The Final Step To A New Semester

Finals are on their way!

Campus Life > The Final Step To A New Semester
The Final Step To A New Semester

Maxine and Jack Lance Center for Academic Success has many educational resources

Petruce Jean-Charles, Editor

Attention all students! The spring semester is coming to an end and with the end of spring semester comes finals.

Finals are important to validate whether a professor has left an impressionable mark on a student's education and whether a student has been able to grasp the concept of the subject.

Finals can be very stressful but students are encouraged to use the resources on campus. Kean University is known for its various opportunities and resources.

The Speech and Presentation Lab is a free service offered to all undergraduate and graduate students to help prepare, practice and perfect any presentation. All services are available to all majors and can be beneficial for professional speeches, interviews and presentations.

The lab is located in the Maxine and Jack Lane Center for Academic Success (CAS) with flexible hours to meet the needs of students’ schedules. For more information, call 908-737-5326, email speechlab@kean.edu or stop by CAS room 414.

The Writing Center is a place where students can receive help and feedback on their writing. Undergraduate and graduate students can make an appointment by logging on to TutorTrac, a service Kean provides for students who wish to make an appointment for a variety of assistance. Students can also call 908-737-0317 or stop by CAS 111E.

Appointments are an average of 50 minutes, with a limit of one session per day. Students are encouraged to bring their assignments, writing, research, notes and most importantly questions. The Writing Center is open Monday through Thursday 9 a.m. to 7 p.m., Friday 9 a.m. to 5 p.m. and Saturday 10 a.m. to 2 p.m.

The Tutoring Center is available to assist undergraduate students with many course levels. Tutoring is available by appointment. Students can make appointments by calling 908-737-0339 or visiting CAS 111.

Tutoring focuses on areas in which students often experience difficulty from freshman through senior levels. The center is open Monday through Thursday 9 a.m. to 7 p.m., Friday 9 a.m. to 5 p.m. and Saturday 9:30 a.m. to 1:30 p.m.

These educational centers would like to inform students that they are welcome for extra help with papers, presentations or studying.

It is important for students to understand that they will not be rejected without an appointment. Appointments are used to provide order for both the student and instructor, but stopping in is accepted.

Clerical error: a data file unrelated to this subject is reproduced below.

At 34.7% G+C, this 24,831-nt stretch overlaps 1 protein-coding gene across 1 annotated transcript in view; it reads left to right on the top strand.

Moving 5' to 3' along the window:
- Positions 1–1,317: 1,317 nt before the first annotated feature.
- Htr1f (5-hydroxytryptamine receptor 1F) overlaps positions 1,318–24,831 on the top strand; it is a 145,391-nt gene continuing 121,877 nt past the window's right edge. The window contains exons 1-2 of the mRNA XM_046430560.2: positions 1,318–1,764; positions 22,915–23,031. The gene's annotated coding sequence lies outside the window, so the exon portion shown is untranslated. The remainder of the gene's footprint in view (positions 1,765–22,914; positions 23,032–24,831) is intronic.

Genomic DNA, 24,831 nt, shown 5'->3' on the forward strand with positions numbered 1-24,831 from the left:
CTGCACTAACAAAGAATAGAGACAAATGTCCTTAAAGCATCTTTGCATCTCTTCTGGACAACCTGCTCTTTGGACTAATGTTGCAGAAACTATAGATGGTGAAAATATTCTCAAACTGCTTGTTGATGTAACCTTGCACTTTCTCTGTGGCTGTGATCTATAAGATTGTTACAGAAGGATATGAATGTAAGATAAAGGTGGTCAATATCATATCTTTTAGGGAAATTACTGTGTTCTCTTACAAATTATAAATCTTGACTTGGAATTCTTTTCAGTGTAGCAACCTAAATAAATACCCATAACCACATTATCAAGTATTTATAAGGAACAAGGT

These centers specialize for the students' development and success!

But what other places do students like to go to study?

  • Starbucks -- a student can grab a drink and a snack and still be productive by themselves or with others.
  • The computer lab in the Miron Student Center (MSC) and the computer lab in the library -- great locations for typing papers and researching sources.
  • The library -- quiet rooms are situated on the second and third floors that allow students to do their studying in a respectful environment.

A few students were asked about their studying methods and where they venture off to prepare for finals. Michela Toto, who is a junior studying therapeutic recreation, Dan Montealegne, who is a sophomore studying recreational administration, and Zachary Acosta, who is a freshman studying biotechnology offered some thoughts.

Toto: "I am a commuter so I usually like to study in the comfort of my home, but when I'm on campus I usually prefer a quiet environment like the library. A few tips that I have while studying is if you have some kind of review for a final in advance I would suggest to study for about an hour, a couple times a week. I usually study a couple hours per week."

Montealegne: "I also commute, so if I need to study, I study at home but I also like the library as well. For me when I study I can't have people around me, so I think it would be better to be in a secluded area while studying so you don't get distracted. Also make sure you leave all of your technology behind so that you can focus more on the work than your computer or phone."

Acosta: "For studying I recommend not worrying about your tests and spend at least 10 minutes on studying but no more then 25 minutes because then your mind wanders off. Also study before you go to sleep because you obtain [information] better. On campus I usually just go to the library or in my room [at] my desk; not my bed because then I become unproductive. I think it is important to take notes and study from them as well."


about the author

Petruce Jean-Charles, Editor
jeanchap@kean.edu

Petruce Jean-Charles is a senior majoring in communication with a concentration in journalism. In Spring 2017 she joined The Cougar's Byte staff. She is goal-driven and dedicated to accomplishing her goals, where she wishes to work for successful companies like Huffington Post or The Washington Post. In her free time, she enjoys listening to different artists and watching new horror and thriller movies.